I found it satisfying and even refreshing to represent the Libertarian Party at the Delta Sigma Theta Sorority (DST)
candidate forum, held at San
Jose State University on Sept. 27.  DST is a national sorority which describes its membership as
“predominantly black, college-educated women.”

A variety of candidates participated: one congressional candidate, one state senate candidate, three
assembly candidates, two candidates for
city council, four for school boards, one for a water board, and one political party representative: me.
The organizers went out of their way to
include me, even though I was a last-minute addition to the program; they welcomed me, were gracious, and did a
great job.

The moderator made sure everyone had a chance to speak, but even so, given that there were so many candidates,
my time was limited.  So in my
opening statement, I stuck to two main points:

  • The Libertarian Party’s positions are based on the non-aggression principle.
  • We favor cooperation over coercion.

During the question period, not surprisingly, I was asked about Gov. Gary Johnson’s infamous “Aleppo moment,” so
I pivoted and emphasized that
Libertarians believe that the U.S. government should not be messing around in other countries. Considering that the
was primarily female, I also squeezed in the notable fact that the first woman in history to receive a vote from the U.S.
electoral college was Libertarian Tonie Nathan, our 1972 vice-presidential candidate. I also made sure to direct the audience also to our web sites.

Emblem of the Delta Sigma Theta sorority (graphic image)

Emblem of the Delta Sigma Theta sorority: “Serve, Lead, Empower”

For my final remarks, I observed that most of the discussion had been about government attempting to solve problems,
with no talk of stopping
the government from taking actions which cause problems.  I mentioned that all Libertarian Party presidential candidates,
including Gary Johnson, have
sought to end our foreign wars and the war on drugs.

There were many positive aspects of the forum.  It was refreshing to chat with a few citizen-candidates running out of concern for their
communities rather than their own political career (e.g., Kimberly Meek for school trustee, Tom Cruz for water board).  One of the few Republicans did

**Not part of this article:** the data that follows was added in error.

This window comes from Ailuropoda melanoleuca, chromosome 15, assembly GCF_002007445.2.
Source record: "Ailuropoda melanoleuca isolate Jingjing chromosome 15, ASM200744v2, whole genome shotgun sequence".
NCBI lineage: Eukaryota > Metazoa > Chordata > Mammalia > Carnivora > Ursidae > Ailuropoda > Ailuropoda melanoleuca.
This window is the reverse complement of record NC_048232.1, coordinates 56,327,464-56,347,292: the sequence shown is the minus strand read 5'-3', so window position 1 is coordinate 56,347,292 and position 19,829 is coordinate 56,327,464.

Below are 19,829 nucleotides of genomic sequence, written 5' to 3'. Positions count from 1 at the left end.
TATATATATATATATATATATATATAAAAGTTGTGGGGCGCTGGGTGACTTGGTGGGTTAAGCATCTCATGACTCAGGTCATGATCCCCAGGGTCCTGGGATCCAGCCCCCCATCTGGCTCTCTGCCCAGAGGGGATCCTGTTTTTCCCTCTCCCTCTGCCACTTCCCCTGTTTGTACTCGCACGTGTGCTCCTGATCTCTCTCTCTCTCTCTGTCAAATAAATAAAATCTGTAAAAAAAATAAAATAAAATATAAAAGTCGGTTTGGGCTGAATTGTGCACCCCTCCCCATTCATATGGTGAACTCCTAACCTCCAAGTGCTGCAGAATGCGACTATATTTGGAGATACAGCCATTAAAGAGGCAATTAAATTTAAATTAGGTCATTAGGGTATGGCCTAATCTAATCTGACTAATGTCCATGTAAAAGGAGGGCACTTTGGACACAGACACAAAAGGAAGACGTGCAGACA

talk about limited government.

However, the brightest spot was when Pattie Cortese, running for re-election to the East Side Union High School
District board of trustees,
talked about “restorative justice.” I understood from her remarks the principle that the criminal should make the victim
whole, rather than that the
criminal should merely be punished.  Wikipedia is not always reliable, but at the time I’m writing this, it explains
restorative justice this way:
“The approach is based on a theory of justice that considers crime and wrongdoing to be an offense
against an individual or community, rather than the State.”  That is a positively libertarian notion, and we might
want to explore the restorative
justice movement for potential synergy with our principles, platform, and campaigns.

Finally, in case I’d had any doubt about having taken time to be there that day, two of the sorors — as
the sisters of Delta Sigma Theta
call themselves — approached me after the event.  One said she needs to look into the Libertarian Party more, and the other said she strongly agreed
with us. •

Ed Wimmers is a former chair, and current activities chair, of the Libertarian Party of Santa Clara County.

Libertarian Party activities in Contra Costa County

Promote the LP on Election Day

WHEN: Election Day! Tuesday, November 8, 2016

WHERE: To be determined

DETAILS: We’re planning a variety of activities for Election Day, in three separate time slots:
7–11 A.M., 11 A.M.–4 P.M., and 4–8 P.M. Please sign up if you’re available to help promote the Libertarian Party!

Locations and activities throughout the county are still being planned, and will be based on the number
of volunteers who respond.

Please remember that all electioneering activities must
be kept more than 100 feet away from any polling place. Check our Meetup page for more information and updates:

Go Gary Johnson and our local Libertarian candidates!

Central committee meeting

WHEN: Thursday, December 1, 2016, 7:00 – 9:00 P.M.

WHERE: Mimi’s Café: 1613 Willow Pass Road, Concord 94520